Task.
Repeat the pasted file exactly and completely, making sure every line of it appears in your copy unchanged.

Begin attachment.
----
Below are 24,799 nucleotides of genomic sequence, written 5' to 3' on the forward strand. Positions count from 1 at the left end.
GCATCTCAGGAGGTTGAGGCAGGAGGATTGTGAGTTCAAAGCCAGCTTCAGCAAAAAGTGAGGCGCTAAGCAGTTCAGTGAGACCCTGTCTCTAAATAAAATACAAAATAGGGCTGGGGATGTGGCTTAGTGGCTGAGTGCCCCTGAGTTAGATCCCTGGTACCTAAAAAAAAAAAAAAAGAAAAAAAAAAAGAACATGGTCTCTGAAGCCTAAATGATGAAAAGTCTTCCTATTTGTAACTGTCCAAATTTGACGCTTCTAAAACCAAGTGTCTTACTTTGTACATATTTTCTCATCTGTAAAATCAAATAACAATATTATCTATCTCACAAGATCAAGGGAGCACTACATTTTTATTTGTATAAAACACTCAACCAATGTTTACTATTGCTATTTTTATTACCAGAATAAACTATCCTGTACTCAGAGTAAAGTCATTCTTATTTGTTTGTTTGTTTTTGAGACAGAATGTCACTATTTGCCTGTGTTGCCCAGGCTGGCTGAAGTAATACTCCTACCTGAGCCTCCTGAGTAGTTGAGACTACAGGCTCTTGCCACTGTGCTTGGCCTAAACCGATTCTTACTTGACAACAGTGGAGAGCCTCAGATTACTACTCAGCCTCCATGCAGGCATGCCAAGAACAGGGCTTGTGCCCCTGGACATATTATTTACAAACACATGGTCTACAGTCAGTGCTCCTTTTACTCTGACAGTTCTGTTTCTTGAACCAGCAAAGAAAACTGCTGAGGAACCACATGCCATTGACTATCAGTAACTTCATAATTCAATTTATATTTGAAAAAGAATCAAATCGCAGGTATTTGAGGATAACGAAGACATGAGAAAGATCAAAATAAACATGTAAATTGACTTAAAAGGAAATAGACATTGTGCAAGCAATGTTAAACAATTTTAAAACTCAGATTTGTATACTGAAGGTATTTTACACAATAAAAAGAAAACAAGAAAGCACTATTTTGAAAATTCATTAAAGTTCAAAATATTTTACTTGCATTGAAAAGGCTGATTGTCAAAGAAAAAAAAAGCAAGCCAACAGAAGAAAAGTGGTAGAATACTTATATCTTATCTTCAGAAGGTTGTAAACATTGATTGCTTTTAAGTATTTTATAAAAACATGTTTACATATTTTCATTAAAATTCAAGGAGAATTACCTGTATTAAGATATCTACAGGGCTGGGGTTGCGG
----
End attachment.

Below are 24,799 nucleotides of genomic sequence, written 5' to 3' on the forward strand. Positions count from 1 at the left end.
GCATCTCAGGAGGTTGAGGCAGGAGGATTGTGAGTTCAAAGCCAGCTTCAGCAAAAAGTGAGGCGCTAAGCAGTTCAGTGAGACCCTGTCTCTAAATAAAATACAAAATAGGGCTGGGGATGTGGCTTAGTGGCTGAGTGCCCCTGAGTTAGATCCCTGGTACCTAAAAAAAAAAAAAAAGAAAAAAAAAAAGAACATGGTCTCTGAAGCCTAAATGATGAAAAGTCTTCCTATTTGTAACTGTCCAAATTTGACGCTTCTAAAACCAAGTGTCTTACTTTGTACATATTTTCTCATCTGTAAAATCAAATAACAATATTATCTATCTCACAAGATCAAGGGAGCACTACATTTTTATTTGTATAAAACACTCAACCAATGTTTACTATTGCTATTTTTATTACCAGAATAAACTATCCTGTACTCAGAGTAAAGTCATTCTTATTTGTTTGTTTGTTTTTGAGACAGAATGTCACTATTTGCCTGTGTTGCCCAGGCTGGCTGAAGTAATACTCCTACCTGAGCCTCCTGAGTAGTTGAGACTACAGGCTCTTGCCACTGTGCTTGGCCTAAACCGATTCTTACTTGACAACAGTGGAGAGCCTCAGATTACTACTCAGCCTCCATGCAGGCATGCCAAGAACAGGGCTTGTGCCCCTGGACATATTATTTACAAACACATGGTCTACAGTCAGTGCTCCTTTTACTCTGACAGTTCTGTTTCTTGAACCAGCAAAGAAAACTGCTGAGGAACCACATGCCATTGACTATCAGTAACTTCATAATTCAATTTATATTTGAAAAAGAATCAAATCGCAGGTATTTGAGGATAACGAAGACATGAGAAAGATCAAAATAAACATGTAAATTGACTTAAAAGGAAATAGACATTGTGCAAGCAATGTTAAACAATTTTAAAACTCAGATTTGTATACTGAAGGTATTTTACACAATAAAAAGAAAACAAGAAAGCACTATTTTGAAAATTCATTAAAGTTCAAAATATTTTACTTGCATTGAAAAGGCTGATTGTCAAAGAAAAAAAAAGCAAGCCAACAGAAGAAAAGTGGTAGAATACTTATATCTTATCTTCAGAAGGTTGTAAACATTGATTGCTTTTAAGTATTTTATAAAAACATGTTTACATATTTTCATTAAAATTCAAGGAGAATTACCTGTATTAAGATATCTACAGGGCTGGGGTTGCGG